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The partnership between the Centre for Rubber Science and Technology and the Recycling and Economic Development Initiative of South Africa (REDISA) was featured in The Herald supplement, Business in the Metro on 30 November.

Read the full article below:

AFRICA’s first and only rubber research facility is working with the industry to find ways of extending the working life and recyclability of tyres.

Housed at Nelson Mandela Metropolitan University (NMMU), the facility has been modernised by funding from the Recycling and Economic Development Initiative of South Africa (Redisa), which in turn is funded by a mandatory levy paid on every new tyre sold in South Africa.

Redisa invested R10-million to establish NMMU’s Centre for Rubber Science and Technology, headed by Dr Percy Hlangothi. It was officially launched this month.

In addition, Redisa is providing funding to cover additional equipment, operating expenses and bursaries for at least five years.

Redisa, in partnership with NMMU, is also establishing a tyre-testing centre in the Coega Industrial Development Zone. The facility should open in 2017.

The NMMU centre will test tyres against specifications and will also provide an environmental rating in terms of issues like their recyclability.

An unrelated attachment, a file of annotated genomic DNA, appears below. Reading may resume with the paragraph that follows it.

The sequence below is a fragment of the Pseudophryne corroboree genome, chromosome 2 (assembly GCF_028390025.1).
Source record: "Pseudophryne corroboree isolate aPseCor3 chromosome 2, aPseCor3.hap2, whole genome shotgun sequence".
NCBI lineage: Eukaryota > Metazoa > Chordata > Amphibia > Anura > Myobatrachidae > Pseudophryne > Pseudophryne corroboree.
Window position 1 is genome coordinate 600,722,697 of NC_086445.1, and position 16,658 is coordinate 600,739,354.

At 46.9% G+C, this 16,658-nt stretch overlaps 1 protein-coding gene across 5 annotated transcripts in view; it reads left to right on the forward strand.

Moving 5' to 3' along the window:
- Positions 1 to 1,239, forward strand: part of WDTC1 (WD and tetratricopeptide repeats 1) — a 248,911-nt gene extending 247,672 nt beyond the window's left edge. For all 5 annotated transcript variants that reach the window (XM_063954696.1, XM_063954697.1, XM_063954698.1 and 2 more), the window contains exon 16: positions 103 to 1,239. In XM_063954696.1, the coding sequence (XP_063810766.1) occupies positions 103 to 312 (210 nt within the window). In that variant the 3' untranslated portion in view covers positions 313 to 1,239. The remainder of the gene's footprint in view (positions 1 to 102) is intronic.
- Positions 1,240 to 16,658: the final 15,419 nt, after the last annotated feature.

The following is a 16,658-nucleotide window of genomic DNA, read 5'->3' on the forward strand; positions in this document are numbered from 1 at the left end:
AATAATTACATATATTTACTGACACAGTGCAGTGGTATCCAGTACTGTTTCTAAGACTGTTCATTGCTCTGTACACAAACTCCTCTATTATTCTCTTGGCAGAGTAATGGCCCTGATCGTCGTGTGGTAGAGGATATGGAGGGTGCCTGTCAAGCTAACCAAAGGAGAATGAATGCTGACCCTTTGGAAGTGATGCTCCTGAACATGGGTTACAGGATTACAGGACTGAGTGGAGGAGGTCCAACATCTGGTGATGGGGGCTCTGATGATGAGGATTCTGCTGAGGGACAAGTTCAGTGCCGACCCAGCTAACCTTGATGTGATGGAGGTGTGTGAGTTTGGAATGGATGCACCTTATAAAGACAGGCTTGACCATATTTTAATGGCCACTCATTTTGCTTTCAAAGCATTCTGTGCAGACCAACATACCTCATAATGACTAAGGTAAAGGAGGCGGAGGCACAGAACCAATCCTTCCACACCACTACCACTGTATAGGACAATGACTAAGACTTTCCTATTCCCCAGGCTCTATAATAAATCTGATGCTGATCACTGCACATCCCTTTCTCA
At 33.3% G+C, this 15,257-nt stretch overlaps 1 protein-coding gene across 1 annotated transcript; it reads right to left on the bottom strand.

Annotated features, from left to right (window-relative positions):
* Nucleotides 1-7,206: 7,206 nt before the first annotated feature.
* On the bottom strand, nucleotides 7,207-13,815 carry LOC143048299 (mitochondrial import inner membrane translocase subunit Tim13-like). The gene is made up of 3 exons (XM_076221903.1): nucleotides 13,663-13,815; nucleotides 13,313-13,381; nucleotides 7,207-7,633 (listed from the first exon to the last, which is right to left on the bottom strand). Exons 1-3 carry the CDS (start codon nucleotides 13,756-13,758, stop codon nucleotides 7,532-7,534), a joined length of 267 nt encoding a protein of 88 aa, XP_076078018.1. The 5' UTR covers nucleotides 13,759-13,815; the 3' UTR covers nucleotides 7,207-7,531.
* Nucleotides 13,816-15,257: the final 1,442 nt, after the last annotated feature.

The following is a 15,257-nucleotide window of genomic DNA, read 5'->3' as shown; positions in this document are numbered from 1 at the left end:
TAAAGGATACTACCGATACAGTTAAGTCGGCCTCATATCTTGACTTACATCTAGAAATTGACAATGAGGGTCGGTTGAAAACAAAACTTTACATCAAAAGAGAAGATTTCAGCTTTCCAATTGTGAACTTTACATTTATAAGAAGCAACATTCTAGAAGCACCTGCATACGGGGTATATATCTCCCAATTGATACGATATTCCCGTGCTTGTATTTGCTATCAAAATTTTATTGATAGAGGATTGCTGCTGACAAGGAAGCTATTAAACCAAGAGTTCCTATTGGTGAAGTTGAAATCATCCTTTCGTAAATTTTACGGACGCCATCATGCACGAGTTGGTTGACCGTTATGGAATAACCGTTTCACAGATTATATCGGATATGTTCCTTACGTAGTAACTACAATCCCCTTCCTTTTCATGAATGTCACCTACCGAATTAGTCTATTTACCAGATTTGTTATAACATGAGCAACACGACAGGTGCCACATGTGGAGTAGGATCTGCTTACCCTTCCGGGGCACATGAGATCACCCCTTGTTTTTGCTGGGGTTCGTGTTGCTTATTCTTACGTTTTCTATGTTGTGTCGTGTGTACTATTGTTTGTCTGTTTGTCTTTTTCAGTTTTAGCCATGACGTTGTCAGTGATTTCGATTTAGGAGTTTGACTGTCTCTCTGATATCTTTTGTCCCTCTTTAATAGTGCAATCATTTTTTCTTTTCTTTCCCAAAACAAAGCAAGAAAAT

Redisa chief executive officer Herman Erdmann said the facility would be the largest of its kind in the southern hemisphere .

As one of the few metros in the world to host three international tyre manufacturers, Nelson Mandela Bay was a natural centre for rubber research, Erdmann said.

Rubber science and technology research began at the then University of Port Elizabeth in 1975 with the assistance of General Tyre (now Continental Tyre SA).

Research and development falls under the Physical and Polymer Chemistry Research Group, and is supported by companies such as Continental Tyre SA, Goodyear Tyre SA, Algorax, Karbochem, Aberdare Cables, Eskom and Sasol.

The Redisa-NMMU partnership extends into other departments, such as botany, which is researching the use of rubber crumb as a soil ameliorant, while the Computer Science Department is involved in the development of a model that will assist in tyre identification and harvesting.